The best way to learn web development?


#1

I'm interested in developing websites sites and I already know some html and css but I want to become a complete developer with java script, php, and sql knowledge. What is the best way to learn? I considered taking college course but it seemed like a lot of money and not straight to the point enough. I also considered some online courses but then I doubted if there were in-depth enough. seem a lot of people are self taught. Is self teaching a long unnecessary route or is it a standard and very possible route to web development? i really want to learn web development the correct way as quickly as possible. theres so much info out there its hard not to get turned around...


#2

It sort of depends on your learning style and preferences. Some people can only learn effectively in a classroom and under the instruction of a person. Others (like me) learn best on their own and through practice, experimentation, reading, and self-teaching.

I've used online video resources like lynda.com with much success to quickly ramp up my abilities in new areas. There are so many online resources out there, it is definitely possible to learn everything you need to know on your own. It just really depends on whether or not you can effectively learn in that way.


#3

I'm interested in developing websites sites and I already know some html and css but I want to become a complete developer with java script, php, and sql knowledge. What is the best way to learn? I considered taking college course but it seemed like a lot of money and not straight to the point enough. I also considered some online courses but then I doubted if there were in-depth enough. seem a lot of people are self taught. Is self teaching a long unnecessary route or is it a standard and very possible route to web development? i really want to learn web development the correct way as quickly as possible. theres so much info out there its hard not to get turned around..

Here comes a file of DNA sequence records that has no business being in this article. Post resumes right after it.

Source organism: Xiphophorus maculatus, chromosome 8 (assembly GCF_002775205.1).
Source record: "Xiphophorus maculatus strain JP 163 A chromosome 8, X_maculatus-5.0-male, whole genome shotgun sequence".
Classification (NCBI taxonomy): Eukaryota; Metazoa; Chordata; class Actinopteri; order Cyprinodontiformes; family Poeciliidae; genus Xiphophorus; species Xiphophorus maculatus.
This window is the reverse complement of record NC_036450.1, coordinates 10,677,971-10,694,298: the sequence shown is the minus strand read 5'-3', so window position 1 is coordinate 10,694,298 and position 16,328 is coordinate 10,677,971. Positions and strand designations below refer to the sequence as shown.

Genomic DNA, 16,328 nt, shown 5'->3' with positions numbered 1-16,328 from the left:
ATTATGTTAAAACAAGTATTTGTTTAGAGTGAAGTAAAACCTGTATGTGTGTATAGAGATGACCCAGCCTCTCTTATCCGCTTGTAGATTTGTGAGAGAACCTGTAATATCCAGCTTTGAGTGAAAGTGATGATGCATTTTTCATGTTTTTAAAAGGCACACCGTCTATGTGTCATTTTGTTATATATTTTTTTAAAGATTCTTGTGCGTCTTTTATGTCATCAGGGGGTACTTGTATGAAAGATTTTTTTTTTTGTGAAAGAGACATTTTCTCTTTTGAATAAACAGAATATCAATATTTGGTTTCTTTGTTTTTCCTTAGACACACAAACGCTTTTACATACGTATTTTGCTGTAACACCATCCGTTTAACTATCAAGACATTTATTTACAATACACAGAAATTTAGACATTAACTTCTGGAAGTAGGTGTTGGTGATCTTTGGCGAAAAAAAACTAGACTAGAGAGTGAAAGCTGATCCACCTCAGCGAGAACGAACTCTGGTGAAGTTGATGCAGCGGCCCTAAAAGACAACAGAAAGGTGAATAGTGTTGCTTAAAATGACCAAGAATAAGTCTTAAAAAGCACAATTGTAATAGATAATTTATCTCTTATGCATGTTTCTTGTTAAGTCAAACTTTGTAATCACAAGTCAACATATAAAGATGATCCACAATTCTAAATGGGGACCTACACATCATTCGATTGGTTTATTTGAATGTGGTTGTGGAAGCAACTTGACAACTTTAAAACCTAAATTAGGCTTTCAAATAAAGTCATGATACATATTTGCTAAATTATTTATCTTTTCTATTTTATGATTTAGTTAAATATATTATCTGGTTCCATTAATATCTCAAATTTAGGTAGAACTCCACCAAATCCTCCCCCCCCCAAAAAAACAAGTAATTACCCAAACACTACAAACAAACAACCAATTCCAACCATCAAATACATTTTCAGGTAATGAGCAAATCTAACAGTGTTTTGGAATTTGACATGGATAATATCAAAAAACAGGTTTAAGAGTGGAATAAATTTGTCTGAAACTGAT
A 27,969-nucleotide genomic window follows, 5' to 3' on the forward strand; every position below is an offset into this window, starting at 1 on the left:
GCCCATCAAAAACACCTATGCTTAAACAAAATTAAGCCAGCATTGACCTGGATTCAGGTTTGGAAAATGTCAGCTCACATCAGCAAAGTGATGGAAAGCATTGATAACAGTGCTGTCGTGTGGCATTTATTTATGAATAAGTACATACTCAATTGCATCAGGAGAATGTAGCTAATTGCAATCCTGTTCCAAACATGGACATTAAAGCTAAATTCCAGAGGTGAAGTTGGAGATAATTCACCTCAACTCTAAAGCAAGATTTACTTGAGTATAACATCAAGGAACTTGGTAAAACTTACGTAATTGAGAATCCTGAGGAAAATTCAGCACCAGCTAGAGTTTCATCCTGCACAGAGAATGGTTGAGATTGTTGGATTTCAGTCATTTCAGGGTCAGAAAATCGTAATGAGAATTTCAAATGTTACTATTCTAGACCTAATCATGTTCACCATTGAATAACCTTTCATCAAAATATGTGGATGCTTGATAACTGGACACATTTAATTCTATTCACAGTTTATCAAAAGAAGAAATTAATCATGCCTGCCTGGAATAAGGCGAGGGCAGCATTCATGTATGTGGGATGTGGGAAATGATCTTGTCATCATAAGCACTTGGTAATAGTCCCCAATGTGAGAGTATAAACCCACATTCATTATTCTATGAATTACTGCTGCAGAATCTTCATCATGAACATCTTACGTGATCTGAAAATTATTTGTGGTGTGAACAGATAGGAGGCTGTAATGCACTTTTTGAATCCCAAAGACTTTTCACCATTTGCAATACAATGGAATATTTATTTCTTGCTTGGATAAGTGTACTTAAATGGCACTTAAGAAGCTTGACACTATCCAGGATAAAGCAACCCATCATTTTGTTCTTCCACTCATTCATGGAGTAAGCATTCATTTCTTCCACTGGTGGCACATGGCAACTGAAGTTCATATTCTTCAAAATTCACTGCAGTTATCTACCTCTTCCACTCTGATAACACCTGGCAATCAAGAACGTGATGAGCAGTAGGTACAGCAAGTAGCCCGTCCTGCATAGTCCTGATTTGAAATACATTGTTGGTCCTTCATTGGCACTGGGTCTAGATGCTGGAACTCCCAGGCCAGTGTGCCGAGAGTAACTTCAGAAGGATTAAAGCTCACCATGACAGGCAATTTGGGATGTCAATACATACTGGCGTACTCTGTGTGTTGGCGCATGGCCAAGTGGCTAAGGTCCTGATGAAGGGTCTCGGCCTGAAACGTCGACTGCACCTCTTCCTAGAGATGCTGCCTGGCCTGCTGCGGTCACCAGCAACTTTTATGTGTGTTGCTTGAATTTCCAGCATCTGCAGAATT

You can always go thought online tutorials and slowly learn through that, but being self taught is usually the most common approach and College is not always a good choice for this type of thing. I have heard from many colleagues that they only went to Collage/University for the papers and that they could have learned everything online.


#4

Get a good book and go from there to learn the fundamentals. Online is horrible environment to grasp basic concepts in prerequisite form. Online tutorials lack the continual progression, structure and guided path of books. So for someone who doesn't get at least the basics they are a bad choice in my opinion likely to jump between things in a disjointed, unstructured fashion. Really though its just about starting. Its not going to be quick and your likely to never stop learning but there sure is an implicit point to reach before you can be considered useful in a professional atmosphere and asset to business environment. That said since your weaknesses yet desires lye in programming I would recommend picking up a good Java (not JavaScript) or C book. Spend a few months diving into C or Java and everything else will make much more sense since all application level programming is similar to those fundamental languages in concept, theory and implementation to some extent.